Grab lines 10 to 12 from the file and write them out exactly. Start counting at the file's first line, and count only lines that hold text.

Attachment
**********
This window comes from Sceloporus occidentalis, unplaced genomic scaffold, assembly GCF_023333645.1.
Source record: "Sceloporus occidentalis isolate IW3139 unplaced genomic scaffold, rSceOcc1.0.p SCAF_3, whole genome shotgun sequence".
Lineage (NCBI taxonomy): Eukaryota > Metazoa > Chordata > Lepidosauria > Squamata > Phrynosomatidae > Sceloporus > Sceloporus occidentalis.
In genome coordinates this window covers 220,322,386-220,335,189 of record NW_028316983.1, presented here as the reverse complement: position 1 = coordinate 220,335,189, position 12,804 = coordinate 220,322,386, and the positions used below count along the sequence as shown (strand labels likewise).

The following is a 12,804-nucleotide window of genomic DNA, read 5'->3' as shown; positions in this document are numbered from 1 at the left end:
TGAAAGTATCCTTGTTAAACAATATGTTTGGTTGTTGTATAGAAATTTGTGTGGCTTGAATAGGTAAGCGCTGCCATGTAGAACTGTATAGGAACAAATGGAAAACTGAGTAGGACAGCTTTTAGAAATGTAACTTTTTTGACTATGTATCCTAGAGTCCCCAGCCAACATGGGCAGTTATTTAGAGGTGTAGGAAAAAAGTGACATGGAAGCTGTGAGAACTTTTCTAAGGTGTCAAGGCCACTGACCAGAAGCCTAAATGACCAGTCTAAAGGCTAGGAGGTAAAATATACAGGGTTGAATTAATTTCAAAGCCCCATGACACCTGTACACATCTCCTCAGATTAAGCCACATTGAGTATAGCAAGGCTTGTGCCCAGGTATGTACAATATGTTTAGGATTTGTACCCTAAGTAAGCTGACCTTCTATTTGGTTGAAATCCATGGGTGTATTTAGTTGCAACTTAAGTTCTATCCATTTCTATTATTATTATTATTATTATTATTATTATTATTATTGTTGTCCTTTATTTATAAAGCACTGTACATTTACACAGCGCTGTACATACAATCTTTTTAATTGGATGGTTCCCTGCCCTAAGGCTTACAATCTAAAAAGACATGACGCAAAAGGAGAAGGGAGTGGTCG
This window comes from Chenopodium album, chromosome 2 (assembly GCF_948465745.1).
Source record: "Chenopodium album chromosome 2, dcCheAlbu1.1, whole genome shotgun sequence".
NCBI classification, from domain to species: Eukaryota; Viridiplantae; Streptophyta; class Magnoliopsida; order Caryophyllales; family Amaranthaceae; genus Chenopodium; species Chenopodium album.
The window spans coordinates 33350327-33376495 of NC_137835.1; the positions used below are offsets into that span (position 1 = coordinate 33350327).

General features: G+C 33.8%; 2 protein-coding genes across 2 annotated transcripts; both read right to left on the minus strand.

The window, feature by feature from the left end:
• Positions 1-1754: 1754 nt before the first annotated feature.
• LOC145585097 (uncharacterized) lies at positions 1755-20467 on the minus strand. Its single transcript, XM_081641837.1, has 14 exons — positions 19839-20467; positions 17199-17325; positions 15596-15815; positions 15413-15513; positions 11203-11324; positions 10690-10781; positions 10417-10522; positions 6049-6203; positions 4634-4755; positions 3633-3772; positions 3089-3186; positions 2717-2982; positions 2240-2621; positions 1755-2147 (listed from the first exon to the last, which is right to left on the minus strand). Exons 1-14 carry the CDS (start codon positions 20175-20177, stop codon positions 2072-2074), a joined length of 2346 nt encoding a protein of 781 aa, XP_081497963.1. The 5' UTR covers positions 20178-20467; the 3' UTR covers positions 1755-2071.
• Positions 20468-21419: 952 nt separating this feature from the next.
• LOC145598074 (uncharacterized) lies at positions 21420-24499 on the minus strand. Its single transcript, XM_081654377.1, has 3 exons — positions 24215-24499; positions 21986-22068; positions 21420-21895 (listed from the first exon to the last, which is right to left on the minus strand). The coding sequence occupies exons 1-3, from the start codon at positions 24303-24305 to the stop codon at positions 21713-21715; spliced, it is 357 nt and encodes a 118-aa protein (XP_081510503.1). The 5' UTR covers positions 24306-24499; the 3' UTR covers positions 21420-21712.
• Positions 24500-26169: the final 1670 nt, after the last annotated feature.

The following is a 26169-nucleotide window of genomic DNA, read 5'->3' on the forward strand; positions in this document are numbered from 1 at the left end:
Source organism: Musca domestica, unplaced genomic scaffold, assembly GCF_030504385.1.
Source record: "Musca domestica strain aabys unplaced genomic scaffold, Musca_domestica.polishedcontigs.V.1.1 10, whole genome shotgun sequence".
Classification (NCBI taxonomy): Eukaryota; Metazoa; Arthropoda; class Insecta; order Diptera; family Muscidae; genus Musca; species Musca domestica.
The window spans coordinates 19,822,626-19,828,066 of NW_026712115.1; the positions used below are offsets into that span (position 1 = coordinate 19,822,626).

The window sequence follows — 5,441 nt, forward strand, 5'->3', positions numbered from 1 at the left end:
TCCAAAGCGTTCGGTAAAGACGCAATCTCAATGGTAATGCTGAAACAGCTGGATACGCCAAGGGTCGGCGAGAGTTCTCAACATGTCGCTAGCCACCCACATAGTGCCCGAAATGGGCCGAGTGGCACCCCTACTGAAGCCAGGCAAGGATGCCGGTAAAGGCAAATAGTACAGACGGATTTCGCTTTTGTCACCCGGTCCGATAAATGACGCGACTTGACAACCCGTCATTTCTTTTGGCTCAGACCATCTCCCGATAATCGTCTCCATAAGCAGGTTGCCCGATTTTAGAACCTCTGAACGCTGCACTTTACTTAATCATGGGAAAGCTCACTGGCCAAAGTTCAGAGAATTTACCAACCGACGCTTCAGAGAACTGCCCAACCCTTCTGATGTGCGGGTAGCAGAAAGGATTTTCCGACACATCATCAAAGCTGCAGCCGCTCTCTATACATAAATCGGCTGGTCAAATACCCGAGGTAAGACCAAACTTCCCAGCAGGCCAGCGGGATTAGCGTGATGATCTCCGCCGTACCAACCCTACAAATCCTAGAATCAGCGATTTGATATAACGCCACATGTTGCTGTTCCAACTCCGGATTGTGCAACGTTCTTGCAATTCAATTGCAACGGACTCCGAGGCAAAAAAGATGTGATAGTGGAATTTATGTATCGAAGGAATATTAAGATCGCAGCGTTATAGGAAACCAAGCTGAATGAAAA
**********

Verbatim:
The window spans coordinates 33350327-33376495 of NC_137835.1; the positions used below are offsets into that span (position 1 = coordinate 33350327).

General features: G+C 33.8%; 2 protein-coding genes across 2 annotated transcripts; both read right to left on the minus strand.

The window, feature by feature from the left end: